1.1 DEFINITION AND QUESTIONS 3 The Information-Age Economy Makers of computer chip and programs developed products in their self-interest but did they develop their products in the social interest? 4 Disappearing Rainforests and Fish Stocks When we buy products made with ingredients from rainforests are we damaging the social interest?
1.1 DEFINITION AND QUESTIONS 5Water Shortages Are the global water resources managed in the self-interest or in the social interest? 6Global Warming The choices we make concerning how to produce and use energy are made in our self- interest, but do they serve the social interest?
1.1 DEFINITION AND QUESTIONS 7Social Security Time Bomb As baby boomers reach retirement age, social security payments will increase faster than the taxes used to pay them and the United States will have to borrow from foreigners. Someone will have to pay off these debts. Each voter’s choice about who will pay is made in the self-interest but is it in the social interest?
1.2 THE ECONOMIC WAY OF THINKING Core Economic Ideas: Rational choice Cost Benefit Margin Incentives
1.2 THE ECONOMIC WAY OF THINKING Rational Choice A rational choice is a choice that uses the available resources to best achieve the objective of the person making the choice. We make rational choices by comparing costs and benefits.
1.2 THE ECONOMIC WAY OF THINKING Cost: What You Must Give Up Opportunity cost is the best thing that you must give up to get something—the highest-valued alternative forgone. Sunk cost is a previously incurred and irreversible cost. A sunk cost is not part of the opportunity cost of a current choice.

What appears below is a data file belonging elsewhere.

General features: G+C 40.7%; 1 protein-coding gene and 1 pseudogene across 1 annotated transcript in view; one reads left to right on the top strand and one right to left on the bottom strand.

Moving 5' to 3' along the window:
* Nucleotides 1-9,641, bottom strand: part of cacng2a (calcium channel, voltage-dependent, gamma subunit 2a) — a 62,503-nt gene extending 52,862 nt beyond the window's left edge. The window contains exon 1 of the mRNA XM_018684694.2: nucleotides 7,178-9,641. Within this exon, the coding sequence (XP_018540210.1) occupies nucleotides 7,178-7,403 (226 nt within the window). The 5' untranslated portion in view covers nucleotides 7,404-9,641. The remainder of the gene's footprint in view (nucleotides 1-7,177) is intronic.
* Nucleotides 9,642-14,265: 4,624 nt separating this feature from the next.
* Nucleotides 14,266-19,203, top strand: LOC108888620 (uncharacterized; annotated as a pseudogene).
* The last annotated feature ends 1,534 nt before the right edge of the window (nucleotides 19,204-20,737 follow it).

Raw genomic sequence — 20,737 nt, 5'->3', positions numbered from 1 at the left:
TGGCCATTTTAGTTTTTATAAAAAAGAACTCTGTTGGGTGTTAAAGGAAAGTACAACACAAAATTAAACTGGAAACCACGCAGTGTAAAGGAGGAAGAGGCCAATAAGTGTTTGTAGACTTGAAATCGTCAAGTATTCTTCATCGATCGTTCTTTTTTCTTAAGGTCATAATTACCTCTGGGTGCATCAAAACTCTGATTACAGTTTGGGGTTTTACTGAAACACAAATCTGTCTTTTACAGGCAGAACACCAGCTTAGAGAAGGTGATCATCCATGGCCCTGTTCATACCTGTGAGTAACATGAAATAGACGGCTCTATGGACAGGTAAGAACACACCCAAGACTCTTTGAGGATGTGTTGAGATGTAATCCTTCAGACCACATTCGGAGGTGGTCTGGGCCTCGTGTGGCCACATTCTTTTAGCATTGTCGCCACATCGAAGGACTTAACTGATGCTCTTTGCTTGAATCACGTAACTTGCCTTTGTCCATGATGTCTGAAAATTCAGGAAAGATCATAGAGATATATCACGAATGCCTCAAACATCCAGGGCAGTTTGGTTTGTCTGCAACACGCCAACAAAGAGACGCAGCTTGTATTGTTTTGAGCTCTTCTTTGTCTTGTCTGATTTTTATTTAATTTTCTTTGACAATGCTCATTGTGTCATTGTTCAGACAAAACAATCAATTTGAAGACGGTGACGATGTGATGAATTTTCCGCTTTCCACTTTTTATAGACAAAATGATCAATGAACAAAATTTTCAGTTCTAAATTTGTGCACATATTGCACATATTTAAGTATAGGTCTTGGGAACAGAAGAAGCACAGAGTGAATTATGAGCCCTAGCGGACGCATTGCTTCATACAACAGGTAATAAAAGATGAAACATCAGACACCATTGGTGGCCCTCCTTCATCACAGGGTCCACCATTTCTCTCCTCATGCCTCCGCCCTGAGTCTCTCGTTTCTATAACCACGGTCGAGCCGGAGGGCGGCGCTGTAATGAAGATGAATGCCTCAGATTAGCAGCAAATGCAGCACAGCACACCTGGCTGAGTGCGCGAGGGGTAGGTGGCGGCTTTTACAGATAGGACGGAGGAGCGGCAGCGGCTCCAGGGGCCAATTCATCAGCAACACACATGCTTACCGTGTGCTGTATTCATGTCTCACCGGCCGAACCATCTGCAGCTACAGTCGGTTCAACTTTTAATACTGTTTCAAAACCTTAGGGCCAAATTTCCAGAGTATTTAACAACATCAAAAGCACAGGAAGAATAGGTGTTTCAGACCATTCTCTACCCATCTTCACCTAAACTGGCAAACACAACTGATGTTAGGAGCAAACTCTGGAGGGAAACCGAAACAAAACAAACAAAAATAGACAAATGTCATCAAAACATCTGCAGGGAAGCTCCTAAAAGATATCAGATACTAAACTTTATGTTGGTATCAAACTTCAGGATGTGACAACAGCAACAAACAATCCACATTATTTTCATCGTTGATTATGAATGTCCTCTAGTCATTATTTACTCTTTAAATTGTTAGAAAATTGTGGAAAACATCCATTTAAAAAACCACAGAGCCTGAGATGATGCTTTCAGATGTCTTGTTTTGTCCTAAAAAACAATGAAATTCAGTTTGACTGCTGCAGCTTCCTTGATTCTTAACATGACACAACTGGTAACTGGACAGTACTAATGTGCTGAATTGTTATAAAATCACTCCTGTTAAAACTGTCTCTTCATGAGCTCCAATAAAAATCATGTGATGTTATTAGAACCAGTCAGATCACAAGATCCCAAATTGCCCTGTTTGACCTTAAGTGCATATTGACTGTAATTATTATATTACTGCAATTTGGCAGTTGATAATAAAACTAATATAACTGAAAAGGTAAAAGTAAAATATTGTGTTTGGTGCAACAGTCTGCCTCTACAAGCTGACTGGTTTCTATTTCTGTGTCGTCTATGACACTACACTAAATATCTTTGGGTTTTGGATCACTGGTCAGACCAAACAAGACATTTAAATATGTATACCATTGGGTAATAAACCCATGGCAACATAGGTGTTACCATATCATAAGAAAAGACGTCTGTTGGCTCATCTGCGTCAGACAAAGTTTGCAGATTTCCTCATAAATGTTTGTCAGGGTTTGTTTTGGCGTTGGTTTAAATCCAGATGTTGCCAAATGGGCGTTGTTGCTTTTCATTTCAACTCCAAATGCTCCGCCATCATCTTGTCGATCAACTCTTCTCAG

1.2 THE ECONOMIC WAY OF THINKING Benefit: Gain Measured by What You Are Willing to Give Up Benefit is the gain or pleasure that something brings. On the Margin A choice made on the margin is a choice made by comparing all the relevant alternatives systematically and incrementally.
1.2 THE ECONOMIC WAY OF THINKING Marginal Cost Marginal cost is the cost of a one-unit increase in an activity. Marginal Benefit Marginal benefit is the what you gain when you get one more unit of something.
1.2 THE ECONOMIC WAY OF THINKING Making a Rational Choice When we take those actions for which marginal benefit exceeds or equals marginal cost. Responding to Incentives An incentive is a reward or a penalty—a “carrot” or a “stick”—that encourages or discourages an action.
The President has expressed outrage at the bonuses paid to Wall Street bankers at the center of the economic slump. Isn’t Wall Street’s greed the source of our economic problems? Most economists would answer “No.” Did Greedy Wall Street Bankers Cause the Global Economic Slump? EYE on WALL STREET Greed is an expression (an extreme one) of self-interest. We all act in our self-interest. Greed is persistent: It isn’t something that comes and goes, and regulated greed can be a force for good.